I have learned about the kindness of family, friends and employers. I am lucky. I live in an age of much greater understanding where help is available. Having grown up in a time where people were regularly shunted off to be forgotten in psychiatric hospitals with the whispered diagnoses of 'bad nerves' I will never be ashamed to speak of depression. I argue only that public debate must have compassion at its core and have one word for those like Katie Hopkins who erupt on Twitter: think.
To Ireland, where the rain and wind greet us at Shannon. I am here to attend a family wedding and to lecture to students at the University of Limerick. I always flinch when I see myself described as 'lecturing'. A part of me has always felt academically insecure. I didn't go to college. I wanted more than anything in life to be a newspaper reporter and so eagerly took the job that was offered me on the Limerick Leader back in 1979. The fact that I failed French and Maths in the Leaving Cert made the decision er… easier. I am self-educated in the meaningful things in life: literature, history, music, travel, love. Over the years I have been garlanded with various honorary degrees but I always look slightly sheepishly at my close family and friends who came by theirs the hard way. I did my best with the packed house at the university. As ever, it was the quality of the questions that simultaneously challenged and inspired me. I spent most of my hour urging the students, and a fair few adults too, to adopt reason as their guiding principle. "Your most passionately held opinions are only worth a damn when you have taken them apart, studied the evidence and tried to see things from the viewpoint of your adversary." I always feel at moments like this, when I am in full rhetorical flight, that I resemble Joyce's unkind portrait of Oliver St John Gogarty: "Stately plump Buck Mulligan." The students nodded and then proceeded to challenge my opinions. A young man at the back said he had a difficult question. "Did any part of you regret taking the OBE (Order of the British Empire)?"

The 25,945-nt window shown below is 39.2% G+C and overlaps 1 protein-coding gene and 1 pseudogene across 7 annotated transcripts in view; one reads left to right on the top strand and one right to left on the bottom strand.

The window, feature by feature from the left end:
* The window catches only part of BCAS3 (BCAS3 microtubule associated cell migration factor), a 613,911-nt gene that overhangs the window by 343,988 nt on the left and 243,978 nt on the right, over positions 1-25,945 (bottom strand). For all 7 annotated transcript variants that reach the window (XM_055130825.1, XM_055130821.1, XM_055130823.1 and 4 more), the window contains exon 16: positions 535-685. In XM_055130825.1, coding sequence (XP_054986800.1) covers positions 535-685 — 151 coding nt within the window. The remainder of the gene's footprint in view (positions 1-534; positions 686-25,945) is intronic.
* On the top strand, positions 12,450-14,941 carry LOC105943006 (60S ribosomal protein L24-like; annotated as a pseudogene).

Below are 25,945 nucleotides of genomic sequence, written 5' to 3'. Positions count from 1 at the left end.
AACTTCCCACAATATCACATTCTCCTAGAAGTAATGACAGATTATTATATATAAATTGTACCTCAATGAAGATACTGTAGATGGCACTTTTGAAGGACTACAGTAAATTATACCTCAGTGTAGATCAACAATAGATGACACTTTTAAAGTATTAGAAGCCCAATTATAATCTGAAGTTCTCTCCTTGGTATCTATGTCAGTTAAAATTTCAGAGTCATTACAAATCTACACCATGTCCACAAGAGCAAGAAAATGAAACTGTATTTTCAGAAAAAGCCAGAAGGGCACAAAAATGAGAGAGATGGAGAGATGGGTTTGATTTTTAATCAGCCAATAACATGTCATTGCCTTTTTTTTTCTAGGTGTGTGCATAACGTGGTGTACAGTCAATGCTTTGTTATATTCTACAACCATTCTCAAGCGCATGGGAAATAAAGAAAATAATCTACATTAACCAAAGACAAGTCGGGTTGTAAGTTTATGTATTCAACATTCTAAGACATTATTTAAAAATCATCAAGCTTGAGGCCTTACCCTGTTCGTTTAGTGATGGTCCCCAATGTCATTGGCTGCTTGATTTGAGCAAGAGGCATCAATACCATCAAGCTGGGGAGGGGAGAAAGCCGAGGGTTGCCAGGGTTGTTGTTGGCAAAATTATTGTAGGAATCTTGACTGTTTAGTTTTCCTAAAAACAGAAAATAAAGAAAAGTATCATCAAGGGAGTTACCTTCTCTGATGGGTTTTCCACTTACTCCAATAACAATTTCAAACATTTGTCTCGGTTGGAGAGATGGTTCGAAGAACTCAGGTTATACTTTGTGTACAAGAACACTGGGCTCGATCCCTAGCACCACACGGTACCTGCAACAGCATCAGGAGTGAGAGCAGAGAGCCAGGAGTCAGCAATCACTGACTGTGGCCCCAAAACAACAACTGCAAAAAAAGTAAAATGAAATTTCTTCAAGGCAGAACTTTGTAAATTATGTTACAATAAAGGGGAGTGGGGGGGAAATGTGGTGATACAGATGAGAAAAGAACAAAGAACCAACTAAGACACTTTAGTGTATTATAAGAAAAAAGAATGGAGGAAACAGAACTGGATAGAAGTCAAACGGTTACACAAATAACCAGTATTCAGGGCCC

"NO," I replied. "Not at all." For a moment I thought that I was about to be harangued as a lickspittle of British imperialism. But quite the contrary. My interlocutor was thoughtful and reasoned; he was genuinely questioning the historical significance of somebody from a nationalist background accepting a British honour. For the record, I was given the award for my television work on South Africa and the Rwandan genocide back in 1994. I realise there will be some nationalists who believe I should have rejected the award. I was honoured to accept. To finish I asked the young man what he would have done. "Eh, well…I'd face a lot of family pressure…I'd like to think I'd refuse but I'm not sure." And he laughed and we all laughed. He will make a great journalist.